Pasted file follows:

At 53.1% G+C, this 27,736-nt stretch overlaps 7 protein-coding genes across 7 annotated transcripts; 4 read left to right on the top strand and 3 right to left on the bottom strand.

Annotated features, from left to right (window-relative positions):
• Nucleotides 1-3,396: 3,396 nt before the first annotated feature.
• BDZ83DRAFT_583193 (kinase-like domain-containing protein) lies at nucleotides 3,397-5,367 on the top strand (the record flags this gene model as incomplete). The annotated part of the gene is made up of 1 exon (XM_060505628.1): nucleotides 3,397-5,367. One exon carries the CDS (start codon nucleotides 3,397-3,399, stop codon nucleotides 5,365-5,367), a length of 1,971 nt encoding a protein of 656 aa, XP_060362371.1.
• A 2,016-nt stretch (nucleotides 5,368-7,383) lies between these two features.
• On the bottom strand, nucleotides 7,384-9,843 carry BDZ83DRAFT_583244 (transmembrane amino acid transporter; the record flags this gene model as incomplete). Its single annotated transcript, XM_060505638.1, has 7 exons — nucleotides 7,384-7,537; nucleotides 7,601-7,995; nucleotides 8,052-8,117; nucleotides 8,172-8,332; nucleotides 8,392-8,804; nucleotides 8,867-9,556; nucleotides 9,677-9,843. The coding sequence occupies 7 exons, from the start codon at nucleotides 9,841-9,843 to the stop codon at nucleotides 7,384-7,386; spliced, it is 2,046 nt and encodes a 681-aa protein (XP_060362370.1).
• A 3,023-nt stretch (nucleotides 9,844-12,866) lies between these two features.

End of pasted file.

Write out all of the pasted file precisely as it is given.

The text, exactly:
At 53.1% G+C, this 27,736-nt stretch overlaps 7 protein-coding genes across 7 annotated transcripts; 4 read left to right on the top strand and 3 right to left on the bottom strand.

Annotated features, from left to right (window-relative positions):
• Nucleotides 1-3,396: 3,396 nt before the first annotated feature.
• BDZ83DRAFT_583193 (kinase-like domain-containing protein) lies at nucleotides 3,397-5,367 on the top strand (the record flags this gene model as incomplete). The annotated part of the gene is made up of 1 exon (XM_060505628.1): nucleotides 3,397-5,367. One exon carries the CDS (start codon nucleotides 3,397-3,399, stop codon nucleotides 5,365-5,367), a length of 1,971 nt encoding a protein of 656 aa, XP_060362371.1.
• A 2,016-nt stretch (nucleotides 5,368-7,383) lies between these two features.
• On the bottom strand, nucleotides 7,384-9,843 carry BDZ83DRAFT_583244 (transmembrane amino acid transporter; the record flags this gene model as incomplete). Its single annotated transcript, XM_060505638.1, has 7 exons — nucleotides 7,384-7,537; nucleotides 7,601-7,995; nucleotides 8,052-8,117; nucleotides 8,172-8,332; nucleotides 8,392-8,804; nucleotides 8,867-9,556; nucleotides 9,677-9,843. The coding sequence occupies 7 exons, from the start codon at nucleotides 9,841-9,843 to the stop codon at nucleotides 7,384-7,386; spliced, it is 2,046 nt and encodes a 681-aa protein (XP_060362370.1).
• A 3,023-nt stretch (nucleotides 9,844-12,866) lies between these two features.